Back to (Scouter) school

Spending the day at University of Scouting, taking five classes and teaching one.

The one thing most people don’t realize about scouting is how much we invest in training, training ourselves and others. Starting with Youth Protection Training all the way to the pinnacle, Wood Badge, for every hour I spend leading my troop, I spend an hour training, being trained, or preparing to train. This is all in addition to the time spent planning, fundraising, and preparing for activities.

I wouldn’t have it any other way. If we are to provide our youth with the development and guidance they and their families expect com this program, every leader needs to be a student.

The Scouter’s New Friend

I still prefer my iPad mini as a Kindle reader, but this little thing goes where I have to travel light and use little power. Like campouts. Which is why I bought it.

That said, I’ve found another advantage: minimum-distraction reading. I power through more reading on this, as with my iPad I am constantly taking detours into maps, Wikipedia, etc. With the Paperwhite, it’s all about the text, and I zoom through.

Last Saturday, reading intermittently as I followed my wife around Westfield UTC, I shot through a full fifth of Max Hasting’s superb Armageddon: The Battle for Germany 1944-1945. Next up: a book on Agile project management, then about a dozen articles and essays. That should cover me through the weekend.

Sabbatical Reading: Train Training

Two things I have learned about traveling by train: a) passenger rail is different in every country; and b) traveling comfortably on a train is an art form.

I have never taken an overnight trip on Amtrak, but I have five nights entrained in the coming month, so I want to hack this ahead of time.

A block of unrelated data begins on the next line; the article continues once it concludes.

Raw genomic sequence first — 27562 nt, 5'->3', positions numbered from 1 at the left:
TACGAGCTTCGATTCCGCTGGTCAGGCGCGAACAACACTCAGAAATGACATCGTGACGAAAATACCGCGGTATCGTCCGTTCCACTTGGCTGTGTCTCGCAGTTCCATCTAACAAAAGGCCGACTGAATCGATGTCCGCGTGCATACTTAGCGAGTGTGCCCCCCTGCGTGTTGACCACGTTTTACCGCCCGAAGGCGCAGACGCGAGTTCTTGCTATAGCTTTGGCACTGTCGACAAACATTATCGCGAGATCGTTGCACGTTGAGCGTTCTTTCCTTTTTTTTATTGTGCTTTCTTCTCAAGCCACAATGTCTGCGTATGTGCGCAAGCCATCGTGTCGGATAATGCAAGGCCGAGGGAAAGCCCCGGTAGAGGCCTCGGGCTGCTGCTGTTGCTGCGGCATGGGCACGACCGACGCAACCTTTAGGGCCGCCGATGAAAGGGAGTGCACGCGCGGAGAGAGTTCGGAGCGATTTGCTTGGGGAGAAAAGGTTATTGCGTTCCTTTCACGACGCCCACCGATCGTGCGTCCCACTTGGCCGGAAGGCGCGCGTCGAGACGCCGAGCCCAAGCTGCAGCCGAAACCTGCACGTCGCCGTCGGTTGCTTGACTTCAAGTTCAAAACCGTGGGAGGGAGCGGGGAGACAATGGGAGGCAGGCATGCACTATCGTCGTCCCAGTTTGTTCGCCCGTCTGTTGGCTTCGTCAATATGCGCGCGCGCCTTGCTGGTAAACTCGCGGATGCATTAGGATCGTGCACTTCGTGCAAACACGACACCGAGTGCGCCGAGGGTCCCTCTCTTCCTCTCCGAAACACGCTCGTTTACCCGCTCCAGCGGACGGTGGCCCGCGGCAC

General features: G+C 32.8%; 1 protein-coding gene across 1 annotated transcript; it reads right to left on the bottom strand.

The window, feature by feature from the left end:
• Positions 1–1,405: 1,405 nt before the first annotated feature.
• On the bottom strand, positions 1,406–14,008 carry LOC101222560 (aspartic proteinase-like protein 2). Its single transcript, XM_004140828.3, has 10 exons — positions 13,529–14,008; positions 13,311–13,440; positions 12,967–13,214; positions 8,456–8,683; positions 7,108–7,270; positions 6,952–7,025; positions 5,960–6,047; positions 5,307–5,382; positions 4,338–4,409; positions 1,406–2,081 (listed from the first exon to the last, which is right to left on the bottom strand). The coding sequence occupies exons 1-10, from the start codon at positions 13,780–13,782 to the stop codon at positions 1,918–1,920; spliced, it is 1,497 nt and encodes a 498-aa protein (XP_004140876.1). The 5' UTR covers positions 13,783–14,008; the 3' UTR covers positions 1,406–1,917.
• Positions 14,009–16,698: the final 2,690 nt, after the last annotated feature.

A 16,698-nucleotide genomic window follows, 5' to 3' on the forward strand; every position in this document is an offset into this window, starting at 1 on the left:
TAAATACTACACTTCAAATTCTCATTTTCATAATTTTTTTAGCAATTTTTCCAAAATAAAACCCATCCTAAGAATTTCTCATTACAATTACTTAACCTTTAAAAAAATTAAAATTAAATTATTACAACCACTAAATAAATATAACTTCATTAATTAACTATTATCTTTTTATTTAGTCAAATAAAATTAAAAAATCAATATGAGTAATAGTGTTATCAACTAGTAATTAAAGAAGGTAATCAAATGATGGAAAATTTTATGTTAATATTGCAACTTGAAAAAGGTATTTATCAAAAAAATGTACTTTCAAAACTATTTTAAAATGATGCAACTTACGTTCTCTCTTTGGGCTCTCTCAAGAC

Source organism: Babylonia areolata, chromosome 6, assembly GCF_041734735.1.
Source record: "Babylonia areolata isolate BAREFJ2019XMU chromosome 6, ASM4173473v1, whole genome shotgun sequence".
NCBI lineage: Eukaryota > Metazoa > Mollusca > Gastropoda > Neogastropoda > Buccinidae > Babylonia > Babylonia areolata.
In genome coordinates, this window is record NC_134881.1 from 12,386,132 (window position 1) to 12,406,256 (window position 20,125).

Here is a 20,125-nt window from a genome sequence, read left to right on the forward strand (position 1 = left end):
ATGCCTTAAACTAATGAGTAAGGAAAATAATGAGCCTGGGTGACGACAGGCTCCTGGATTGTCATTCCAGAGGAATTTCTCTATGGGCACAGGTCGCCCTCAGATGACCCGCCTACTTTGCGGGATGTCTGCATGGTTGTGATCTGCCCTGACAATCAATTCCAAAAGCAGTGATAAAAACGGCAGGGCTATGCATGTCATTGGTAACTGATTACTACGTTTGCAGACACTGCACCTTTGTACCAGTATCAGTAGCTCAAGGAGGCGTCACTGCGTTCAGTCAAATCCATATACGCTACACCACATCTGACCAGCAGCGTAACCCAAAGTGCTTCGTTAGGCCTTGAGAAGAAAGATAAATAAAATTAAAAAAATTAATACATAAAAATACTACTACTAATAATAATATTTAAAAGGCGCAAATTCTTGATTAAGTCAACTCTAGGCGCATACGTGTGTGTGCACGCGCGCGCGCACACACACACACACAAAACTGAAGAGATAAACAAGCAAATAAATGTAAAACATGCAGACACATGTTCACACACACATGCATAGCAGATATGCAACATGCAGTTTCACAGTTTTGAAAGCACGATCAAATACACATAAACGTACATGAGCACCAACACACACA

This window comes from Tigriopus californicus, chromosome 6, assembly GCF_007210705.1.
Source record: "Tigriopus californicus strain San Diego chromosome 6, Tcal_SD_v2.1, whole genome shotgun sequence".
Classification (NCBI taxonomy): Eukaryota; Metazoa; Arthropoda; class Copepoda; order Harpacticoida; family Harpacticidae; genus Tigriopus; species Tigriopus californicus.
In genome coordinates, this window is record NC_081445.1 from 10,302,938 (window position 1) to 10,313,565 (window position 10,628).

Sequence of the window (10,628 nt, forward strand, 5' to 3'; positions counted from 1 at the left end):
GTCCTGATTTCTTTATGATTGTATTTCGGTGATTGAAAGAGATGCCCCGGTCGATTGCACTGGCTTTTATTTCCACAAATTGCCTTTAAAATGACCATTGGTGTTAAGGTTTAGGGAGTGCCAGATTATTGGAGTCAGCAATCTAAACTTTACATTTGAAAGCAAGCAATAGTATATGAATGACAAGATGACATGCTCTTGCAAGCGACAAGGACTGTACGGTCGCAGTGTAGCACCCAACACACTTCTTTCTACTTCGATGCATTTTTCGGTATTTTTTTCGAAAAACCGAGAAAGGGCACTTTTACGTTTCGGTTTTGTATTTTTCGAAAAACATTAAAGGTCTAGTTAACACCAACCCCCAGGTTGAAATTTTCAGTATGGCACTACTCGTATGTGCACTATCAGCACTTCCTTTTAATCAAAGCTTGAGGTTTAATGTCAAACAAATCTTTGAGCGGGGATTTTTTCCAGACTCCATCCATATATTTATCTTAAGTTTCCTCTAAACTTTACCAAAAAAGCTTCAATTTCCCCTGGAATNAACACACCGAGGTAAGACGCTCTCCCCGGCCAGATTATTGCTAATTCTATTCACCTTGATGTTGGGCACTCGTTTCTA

Jim Loomis is THE man when it comes to North American rail travel, and this quick but very thorough read was an immeasurable help in me getting ready for my train-ing.

The Great Dune from Above

We hiked up the Outlook Trail to find ourselves perched on a rise between the canyon and the sea, looking down upon the big sand dune that hugs the hillside above Pacific Coast Highway at Thornhill Broome Beach.

I have climbed the dune often and have passed it more than a hundred times, but I have never seen it from this vantage. From here the dune is no longer dominant: you see it in context, a beach blown uphill at a point in the coast that is exposed to the prevailing northwesterly onshore wind. From here south Point Conception no longer blocks those winds, but only here does the rock face cup just enough to capture the sand and spray.

The view reminds me of my desire to study both geography and geology when I return to the classroom a few years hence. My travels and a lifetime studying politics and commerce have left me more curious than ever about the planet upon which we play out our temporal dramas.